List of bad arguments against religions
This is a list of bad arguments against religions, either because I don't think they're effective or because they employ fallacious logic. It is common for non-religious people to make a list of bad arguments in favor of religions, but I rarely see them make lists of bad arguments often employed by fellow non-religious people. So, I'm keeping track of them as I encounter them.
Religious people believe in an invisible magic man in the sky
As long as people describe their beliefs accurately, I think they should be allowed to use their own words to describe what they believe. The above statement doesn't use the words that religious people use to describe themselves, and it's purposely worded to be insulting. Most of the religious people I know believe their god lives in an ethereal paradise, not "the sky," even if the language of their scripture suggests that he does. Most religious people I know don't use the word "magic" to describe their god, but use "miraculous" to distinguish it from what they view as evil magic. Most religious people don't view their god as "invisible," but rather he is unseen, but sometimes appears to those who believe. Many religious people don't assign a sex to their god either, so he's not necessarily a "man."
Religious people should be happy at funerals
This argument is used on religions that teach the soul of faithful followers enter an afterlife of paradise (Christianity, Islam, etc.). The argument here is, if a religious person truly believes that their loved one is now in paradise, they should be extremely happy for them, and, therefore, funerals should be all smiles and rejoicing. People in some of the more violent religious sects do claim to be happy when their children kill themselves as martyrs, but most religious funerals are somber affairs. The argument suggests that these believers can't be as confident as they claim because this sadness comes from a fear of the unknown.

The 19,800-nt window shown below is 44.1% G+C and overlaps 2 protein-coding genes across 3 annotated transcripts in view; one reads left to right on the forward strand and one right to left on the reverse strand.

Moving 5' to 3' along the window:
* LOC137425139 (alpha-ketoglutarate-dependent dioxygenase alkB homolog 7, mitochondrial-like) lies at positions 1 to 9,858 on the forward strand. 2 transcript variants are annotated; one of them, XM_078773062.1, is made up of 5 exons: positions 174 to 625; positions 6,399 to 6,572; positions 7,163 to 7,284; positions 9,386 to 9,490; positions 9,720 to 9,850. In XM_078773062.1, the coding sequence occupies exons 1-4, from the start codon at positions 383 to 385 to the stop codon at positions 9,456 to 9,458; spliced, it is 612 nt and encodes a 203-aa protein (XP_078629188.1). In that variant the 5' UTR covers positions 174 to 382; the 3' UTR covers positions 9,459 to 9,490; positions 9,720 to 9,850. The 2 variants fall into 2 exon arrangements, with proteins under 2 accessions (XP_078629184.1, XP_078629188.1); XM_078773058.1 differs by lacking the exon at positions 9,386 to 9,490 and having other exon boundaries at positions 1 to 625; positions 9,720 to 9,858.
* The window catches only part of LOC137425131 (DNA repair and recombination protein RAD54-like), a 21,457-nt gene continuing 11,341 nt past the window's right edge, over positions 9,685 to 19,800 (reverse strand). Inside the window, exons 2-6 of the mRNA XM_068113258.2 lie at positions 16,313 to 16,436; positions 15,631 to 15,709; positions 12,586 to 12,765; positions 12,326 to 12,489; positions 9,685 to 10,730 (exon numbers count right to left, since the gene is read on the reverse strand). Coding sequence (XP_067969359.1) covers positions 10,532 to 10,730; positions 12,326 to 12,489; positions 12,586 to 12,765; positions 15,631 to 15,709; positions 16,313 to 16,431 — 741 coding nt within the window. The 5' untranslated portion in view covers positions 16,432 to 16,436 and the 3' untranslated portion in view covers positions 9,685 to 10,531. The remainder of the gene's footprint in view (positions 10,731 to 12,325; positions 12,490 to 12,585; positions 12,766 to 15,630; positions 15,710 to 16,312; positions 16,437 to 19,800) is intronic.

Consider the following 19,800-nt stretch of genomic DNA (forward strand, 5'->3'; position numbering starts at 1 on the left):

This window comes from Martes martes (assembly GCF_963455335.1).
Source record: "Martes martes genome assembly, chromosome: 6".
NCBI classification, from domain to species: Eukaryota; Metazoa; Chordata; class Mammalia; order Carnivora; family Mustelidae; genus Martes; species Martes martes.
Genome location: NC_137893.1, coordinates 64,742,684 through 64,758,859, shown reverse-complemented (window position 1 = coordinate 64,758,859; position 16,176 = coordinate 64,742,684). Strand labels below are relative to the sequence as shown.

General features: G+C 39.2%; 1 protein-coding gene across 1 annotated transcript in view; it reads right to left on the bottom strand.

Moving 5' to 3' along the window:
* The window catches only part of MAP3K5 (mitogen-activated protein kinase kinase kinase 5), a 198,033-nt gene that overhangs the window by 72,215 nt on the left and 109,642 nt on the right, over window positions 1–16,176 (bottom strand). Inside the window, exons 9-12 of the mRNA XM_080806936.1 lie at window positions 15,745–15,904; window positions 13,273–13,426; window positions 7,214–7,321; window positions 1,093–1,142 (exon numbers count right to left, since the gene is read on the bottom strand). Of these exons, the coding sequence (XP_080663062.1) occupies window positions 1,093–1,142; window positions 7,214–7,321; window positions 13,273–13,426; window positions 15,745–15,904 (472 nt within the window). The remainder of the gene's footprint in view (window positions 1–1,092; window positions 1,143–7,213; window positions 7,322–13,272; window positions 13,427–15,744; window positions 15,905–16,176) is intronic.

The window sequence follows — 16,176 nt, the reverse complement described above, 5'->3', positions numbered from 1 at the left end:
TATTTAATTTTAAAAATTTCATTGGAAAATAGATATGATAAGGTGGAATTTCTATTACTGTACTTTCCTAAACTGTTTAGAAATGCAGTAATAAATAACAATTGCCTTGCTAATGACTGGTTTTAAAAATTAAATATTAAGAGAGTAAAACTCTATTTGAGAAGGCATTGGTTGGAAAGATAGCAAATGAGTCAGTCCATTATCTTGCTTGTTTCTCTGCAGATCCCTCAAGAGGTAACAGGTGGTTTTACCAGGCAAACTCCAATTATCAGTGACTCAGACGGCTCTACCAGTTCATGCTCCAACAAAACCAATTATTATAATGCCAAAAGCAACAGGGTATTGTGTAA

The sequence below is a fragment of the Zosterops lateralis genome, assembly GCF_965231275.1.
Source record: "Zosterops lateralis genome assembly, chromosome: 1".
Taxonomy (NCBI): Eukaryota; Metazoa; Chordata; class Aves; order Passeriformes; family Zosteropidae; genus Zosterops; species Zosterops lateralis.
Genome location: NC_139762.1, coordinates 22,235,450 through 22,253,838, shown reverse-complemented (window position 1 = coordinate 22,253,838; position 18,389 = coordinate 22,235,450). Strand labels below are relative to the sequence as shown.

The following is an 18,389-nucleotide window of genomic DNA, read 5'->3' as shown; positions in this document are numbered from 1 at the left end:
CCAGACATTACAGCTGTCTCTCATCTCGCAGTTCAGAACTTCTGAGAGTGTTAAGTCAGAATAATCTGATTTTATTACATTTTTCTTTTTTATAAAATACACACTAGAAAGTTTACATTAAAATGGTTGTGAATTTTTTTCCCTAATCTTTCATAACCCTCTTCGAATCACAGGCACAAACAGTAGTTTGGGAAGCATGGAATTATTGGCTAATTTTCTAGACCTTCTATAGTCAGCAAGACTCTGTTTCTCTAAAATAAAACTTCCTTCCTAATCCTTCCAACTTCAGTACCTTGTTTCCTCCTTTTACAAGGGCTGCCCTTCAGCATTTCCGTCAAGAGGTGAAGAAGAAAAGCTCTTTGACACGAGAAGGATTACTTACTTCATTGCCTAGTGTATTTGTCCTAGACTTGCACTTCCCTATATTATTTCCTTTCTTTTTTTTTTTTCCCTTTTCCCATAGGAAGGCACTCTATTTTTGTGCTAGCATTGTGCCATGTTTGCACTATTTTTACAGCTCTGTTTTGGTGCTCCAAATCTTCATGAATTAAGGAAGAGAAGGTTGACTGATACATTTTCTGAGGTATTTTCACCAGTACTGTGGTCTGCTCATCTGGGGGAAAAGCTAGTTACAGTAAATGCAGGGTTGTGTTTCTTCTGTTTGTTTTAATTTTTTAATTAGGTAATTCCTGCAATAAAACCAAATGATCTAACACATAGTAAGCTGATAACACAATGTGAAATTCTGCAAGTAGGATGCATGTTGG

I have several problems with this argument. First, it's crude. Mocking religious people at their most vulnerable time is a horrible thing to do, so only those who are equally as crude will be impressed with such a tactic. Second, it's ineffective. Telling a religious person their actions prove they don't believe strong enough will not endear them to you. Most religious people have doubts, whether they acknowledge them or not, but, if you're interested in helping someone discover the truth, those doubts need to be explored, not wielded as a weapon against them. Third, it's not true. Even if someone truly believed their loved one has gone to paradise and they will meet again soon, they can still be sad that they won't be able to see them for awhile. Most parents are sad to see their children go off to college, even though they know they will see them again soon, and they know their children are going to a great place. It's perfectly normal to miss people.